So you could be Republican or Democrat or an independent pendejo and, and I'll try to cut you down. Growing up, the Republicans in San Diego especially... We can go back to Reagan being a reactionary and in the '60s and '70s in California, but really the current anti-immigrant wave, that sentiment, that festering cancer, it really started with Pete Wilson, the mayor of San Diego, who had bigger ambitions to become governor, to become president. And he rode the anti-Mexican thing all the way to the top. Thankfully he never became president, but he planted that seed. During the Pete Wilson Era of Prop 187 my cartoons became used in marches and this is pre-internet. I did a cartoon called Migra Mouse that was chastised into the Disney Corporation for donating money to the Republican Party.


Lalo Alcaraz:
And so, when you say the Chicano and anti-Republican together, this is where it all came together, that mixing of Mexican and American icons and cultural elements and language, English and Spanish into a cartoon like Migra Mouse that showed the Disney Corporation giving money to Pete Wilson and funding Prop 187, supporting this Prop 187 law that was the severe anti-Mexican immigrant law aimed directly at immigrants and their children. People would take my image, go to the coffee shop, go to Kinko's back then and blow it up on paper and carry it through marches or redraw it. Or eventually people started making the image for me. Some central American art group made a big wooden Migra Mouse for me. I still have it, I'm going to give it to the Smithsonian one day. And it's a beautiful piece. But people would carry these things in the marches along with other things, of course. That is a moment where all, all that really came together for me and I felt like I was in the zone. And I've tried to stay in the zone with that, with my cultural background and my political beliefs.


Chuck Rocha:
How do you feel like it's changed over the years? Leading up to... I feel like you're Nirvana, which was Donald Trump, which was so much good ammunition, but I guess the question is, has political satire changed over the years?
 

Lalo Alcaraz:
No, definitely. It has changed. I've always tried to follow the ethos of the progressive and liberal political cartoonists, which are most of them, not punched down and that sort of comedians should always follow, not punch down. Don't blame the victim, don't attack poor people, don't attack minority groups that already have a hard enough time. Punch up, try to take down those people that need to be taken down a notch. That's what a good political cartoony is.
 

Chuck Rocha:
Beyond cartoons, you're also out there in Hollywood, living out my personal dream, which is working as a cultural consultant on a major project like Disney's Pixar's Oscar winning film Coco. Now, what does it mean to be a cultural consultant? And you've got to tell me how you ended up landing this dream job.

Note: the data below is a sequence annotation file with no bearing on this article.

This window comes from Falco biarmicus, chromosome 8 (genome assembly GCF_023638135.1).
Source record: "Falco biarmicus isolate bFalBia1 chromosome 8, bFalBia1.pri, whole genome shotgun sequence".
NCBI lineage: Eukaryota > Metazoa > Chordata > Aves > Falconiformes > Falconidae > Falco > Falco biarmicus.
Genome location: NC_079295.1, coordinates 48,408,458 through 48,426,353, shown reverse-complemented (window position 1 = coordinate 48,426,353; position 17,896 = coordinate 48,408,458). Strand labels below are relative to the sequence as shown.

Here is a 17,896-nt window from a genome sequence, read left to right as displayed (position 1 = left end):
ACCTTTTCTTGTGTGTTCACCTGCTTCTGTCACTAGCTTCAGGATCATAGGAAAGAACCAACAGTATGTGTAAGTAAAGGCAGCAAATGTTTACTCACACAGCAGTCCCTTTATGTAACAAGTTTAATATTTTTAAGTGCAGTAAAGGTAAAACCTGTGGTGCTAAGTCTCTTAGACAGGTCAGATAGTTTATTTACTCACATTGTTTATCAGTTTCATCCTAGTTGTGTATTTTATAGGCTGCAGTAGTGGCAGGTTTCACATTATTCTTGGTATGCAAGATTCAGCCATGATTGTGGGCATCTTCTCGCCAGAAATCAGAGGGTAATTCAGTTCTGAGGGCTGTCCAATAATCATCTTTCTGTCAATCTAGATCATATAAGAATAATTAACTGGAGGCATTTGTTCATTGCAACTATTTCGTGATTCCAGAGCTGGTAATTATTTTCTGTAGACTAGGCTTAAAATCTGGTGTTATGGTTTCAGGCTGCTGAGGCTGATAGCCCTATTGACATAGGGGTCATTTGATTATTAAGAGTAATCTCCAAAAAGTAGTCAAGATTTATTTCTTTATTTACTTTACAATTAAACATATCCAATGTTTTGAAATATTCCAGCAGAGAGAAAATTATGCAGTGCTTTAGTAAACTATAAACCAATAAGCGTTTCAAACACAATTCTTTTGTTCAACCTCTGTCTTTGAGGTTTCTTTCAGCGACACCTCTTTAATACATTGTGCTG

Lalo Alcaraz:
Coco was interesting. And again, my comics collided with that whole story that Disney tried to trademark the term "Día de los Muertos" resulting in a great uproar with Chicanos and Latinos online. Día de los Muertos is the Mexican holiday Day of the Dead. It's a celebration, cultural, hundreds of years, if not thousands of years celebrated in Mexico. And it's a cool holiday. It's a nice holiday. Visually, it's stunning and Disney was working on a film, really Pixar was through to do story using this as a backdrop.


Speaker 8:
Online outrage forced Disney this week to drop its bid to trademark the phrase Día de los Muertos. The mega entertainment company had sought exclusive domain to sell merchandise associated with the new Pixar film inspired by the holiday, popular in Mexico and elsewhere in Latin America. But the Mexican American community wasn't having it in social media like Twitter and Facebook ensured their voices were heard.


Lalo Alcaraz:
And so, the Disney lawyers thought it was a good idea to trademark the working title of the movie, which was Día de los Muertos. And they thought, "Well, we might want to make some Subway sandwich deals. Let's trademark the term for products." Oh, bad move, bad move. Imagine Disney trying to trademark Hanukkah. I don't think so, right? Because they didn't have representation or smart lawyers, I don't know, they went and really stepped in it. The community went bananas. And a professor in Colorado did a petition that exploded. I did a cartoon Muerto Mouse depicting Disney attacking, stealing culture everywhere.

Fast forward a year, I was contacted by a friend who is a consultant for Disney, Marcela Davison Aviles. And she said, "Hey, the producer of this aforementioned film now called Coco for Pixar wants to talk to you about being a cultural consultant on this film." I said, "This is crazy. This is crazy. Me, are you sure?" Sure. So anyway, after many martinis and steaks and after me grilling them and asking them, "Are you going to brown face on this film?" So they said, "Absolutely not." And I said, "Are you going to listen to what we say?" They said, "Absolutely. We're going to listen to you. We're not going to maybe do what you tell us to do, but we'll listen." And we got a big group of Latinos, three at the court. And our job was a great job too. Each time that they had a version of the film, we watched it, gave notes, say like, "This seems authentic. This does not seem authentic."